The Return of the Far Right
by: Maria Whitten
Europe has seen a recent surge in far-right politics and demonstrations, a shift from policies that have been in place since the World Wars. Far-right policies and demonstrations have focused on anti-immigration and anti-Islamic rhetoric.
Europe, specifically eastern Europe, has seen a rising state of far right politics and protests in the past year, following an increasing interest in anti-immigration policies and a fear from a “threat of Muslims”. This is comparable to a time when countries were focused anti-Semitism instead of a focus on the threat of Muslims.
Poland, Austria, and Germany have all seen the return of far-right themes in the past year.
Poland has seen an increase in far-right acceptance over the past few years. Every year, Poland celebrates its Independence Day on November 12, and marches arise including the far-right. This year, however, was the largest march to date, including 60,000 right-wing nationalists. The march openly broadcasted racist and anti-Islamic speeches, in which thousands of policemen protected the march. Additionally, Islamophobia and xenophobia have risen as well, with an increase information postings and media broadcastings from both private and religious media.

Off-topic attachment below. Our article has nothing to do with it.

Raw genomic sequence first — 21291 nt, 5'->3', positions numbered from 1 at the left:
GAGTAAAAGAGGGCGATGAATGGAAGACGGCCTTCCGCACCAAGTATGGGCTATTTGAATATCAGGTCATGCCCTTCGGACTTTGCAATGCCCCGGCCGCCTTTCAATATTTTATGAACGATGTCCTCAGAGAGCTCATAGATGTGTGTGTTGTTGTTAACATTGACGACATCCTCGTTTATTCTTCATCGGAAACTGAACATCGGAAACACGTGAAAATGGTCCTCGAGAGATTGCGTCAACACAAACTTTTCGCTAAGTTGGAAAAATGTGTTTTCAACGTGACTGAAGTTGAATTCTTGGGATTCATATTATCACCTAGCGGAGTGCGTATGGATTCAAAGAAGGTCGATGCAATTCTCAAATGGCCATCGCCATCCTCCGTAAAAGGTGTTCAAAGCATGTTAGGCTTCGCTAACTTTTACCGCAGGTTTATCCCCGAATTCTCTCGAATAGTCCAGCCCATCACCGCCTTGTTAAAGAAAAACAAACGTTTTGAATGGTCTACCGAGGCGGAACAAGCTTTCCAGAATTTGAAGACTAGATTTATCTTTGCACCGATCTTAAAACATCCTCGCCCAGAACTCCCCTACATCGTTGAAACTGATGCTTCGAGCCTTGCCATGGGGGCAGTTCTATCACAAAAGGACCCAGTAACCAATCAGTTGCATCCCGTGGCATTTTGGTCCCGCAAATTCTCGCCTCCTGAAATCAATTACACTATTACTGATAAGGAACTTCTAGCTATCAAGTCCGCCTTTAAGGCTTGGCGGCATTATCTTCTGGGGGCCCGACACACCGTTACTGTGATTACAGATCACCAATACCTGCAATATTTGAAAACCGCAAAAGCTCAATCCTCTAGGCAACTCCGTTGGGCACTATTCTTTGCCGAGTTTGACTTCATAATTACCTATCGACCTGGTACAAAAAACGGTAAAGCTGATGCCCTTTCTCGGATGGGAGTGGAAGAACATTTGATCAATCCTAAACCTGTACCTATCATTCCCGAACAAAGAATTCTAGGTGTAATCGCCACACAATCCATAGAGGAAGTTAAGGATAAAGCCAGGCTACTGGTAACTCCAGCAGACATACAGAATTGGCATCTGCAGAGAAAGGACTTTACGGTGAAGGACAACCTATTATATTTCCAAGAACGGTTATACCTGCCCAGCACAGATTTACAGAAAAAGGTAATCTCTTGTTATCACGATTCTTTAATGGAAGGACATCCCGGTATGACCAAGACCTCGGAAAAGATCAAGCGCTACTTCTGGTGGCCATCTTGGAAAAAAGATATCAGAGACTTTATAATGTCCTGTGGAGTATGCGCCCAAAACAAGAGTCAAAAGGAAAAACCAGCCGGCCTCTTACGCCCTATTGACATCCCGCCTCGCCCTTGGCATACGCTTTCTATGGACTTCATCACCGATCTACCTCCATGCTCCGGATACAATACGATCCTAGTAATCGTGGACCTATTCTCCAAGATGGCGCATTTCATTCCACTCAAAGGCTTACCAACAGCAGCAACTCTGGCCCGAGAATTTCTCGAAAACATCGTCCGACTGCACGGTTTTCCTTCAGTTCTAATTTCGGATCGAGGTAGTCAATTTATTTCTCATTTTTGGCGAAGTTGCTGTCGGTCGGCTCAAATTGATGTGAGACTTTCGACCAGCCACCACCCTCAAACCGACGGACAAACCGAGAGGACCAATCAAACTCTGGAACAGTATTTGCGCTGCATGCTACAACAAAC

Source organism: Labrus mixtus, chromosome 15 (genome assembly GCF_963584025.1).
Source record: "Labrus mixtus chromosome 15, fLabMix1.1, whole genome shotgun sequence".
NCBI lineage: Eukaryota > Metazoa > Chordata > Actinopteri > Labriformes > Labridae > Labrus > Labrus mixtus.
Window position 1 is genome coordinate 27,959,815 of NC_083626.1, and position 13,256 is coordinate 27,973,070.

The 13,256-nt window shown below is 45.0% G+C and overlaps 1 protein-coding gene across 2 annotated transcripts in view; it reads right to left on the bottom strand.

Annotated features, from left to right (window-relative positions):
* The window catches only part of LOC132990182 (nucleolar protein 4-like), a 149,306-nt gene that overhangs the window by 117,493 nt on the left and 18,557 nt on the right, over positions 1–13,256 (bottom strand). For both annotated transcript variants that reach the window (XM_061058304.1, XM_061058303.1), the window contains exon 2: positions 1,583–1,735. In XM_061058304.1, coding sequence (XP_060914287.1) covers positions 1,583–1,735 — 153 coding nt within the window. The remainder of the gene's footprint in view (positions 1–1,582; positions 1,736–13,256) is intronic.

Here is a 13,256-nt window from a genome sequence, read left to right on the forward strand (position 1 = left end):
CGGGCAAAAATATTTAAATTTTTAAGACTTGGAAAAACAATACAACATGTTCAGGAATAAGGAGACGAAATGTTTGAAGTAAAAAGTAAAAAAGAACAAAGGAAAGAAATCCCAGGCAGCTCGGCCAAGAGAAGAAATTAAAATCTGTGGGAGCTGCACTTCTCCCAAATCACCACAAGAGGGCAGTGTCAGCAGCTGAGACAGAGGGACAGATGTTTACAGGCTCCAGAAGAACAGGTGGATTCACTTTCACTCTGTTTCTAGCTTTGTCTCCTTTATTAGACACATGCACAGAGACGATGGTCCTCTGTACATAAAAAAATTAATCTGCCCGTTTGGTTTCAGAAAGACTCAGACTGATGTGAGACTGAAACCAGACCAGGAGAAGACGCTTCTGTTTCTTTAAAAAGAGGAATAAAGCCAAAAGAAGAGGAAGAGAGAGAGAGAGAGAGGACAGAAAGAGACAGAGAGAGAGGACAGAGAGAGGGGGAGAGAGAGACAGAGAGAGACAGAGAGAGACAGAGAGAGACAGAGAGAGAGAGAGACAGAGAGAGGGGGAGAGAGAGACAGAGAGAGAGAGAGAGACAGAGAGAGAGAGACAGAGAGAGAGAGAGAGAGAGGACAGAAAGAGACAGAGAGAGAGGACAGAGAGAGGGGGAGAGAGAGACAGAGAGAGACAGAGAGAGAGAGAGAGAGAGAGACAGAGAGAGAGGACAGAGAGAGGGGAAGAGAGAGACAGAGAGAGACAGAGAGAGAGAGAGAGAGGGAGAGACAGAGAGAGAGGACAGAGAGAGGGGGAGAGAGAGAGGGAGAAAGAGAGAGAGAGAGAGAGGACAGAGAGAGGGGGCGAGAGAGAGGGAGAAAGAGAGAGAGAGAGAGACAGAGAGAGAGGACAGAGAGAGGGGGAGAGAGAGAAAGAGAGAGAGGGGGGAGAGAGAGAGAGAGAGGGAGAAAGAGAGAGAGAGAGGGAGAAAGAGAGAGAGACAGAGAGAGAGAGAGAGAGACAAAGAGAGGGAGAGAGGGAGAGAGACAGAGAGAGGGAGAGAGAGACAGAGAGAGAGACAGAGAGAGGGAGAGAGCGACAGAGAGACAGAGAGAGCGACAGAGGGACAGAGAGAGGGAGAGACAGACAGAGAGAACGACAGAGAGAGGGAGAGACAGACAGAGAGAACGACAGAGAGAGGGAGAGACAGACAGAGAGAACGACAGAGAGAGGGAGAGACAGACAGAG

Austria has shifted politically to the right in recent months with their recent elections. In October, Austria elected the youngest leader in history, Sebastian Kurz at 31, a member of the People’s Party (OeVP). However, Sebastian Kurz supports far-right themes and is expected to form a coalition with the Freedom Party (FPOe), whose values are centered on Islamophobia and immigration. The Freedom Party was founded by former members of the Nazi party after the second world war, and has continued with similar themes since.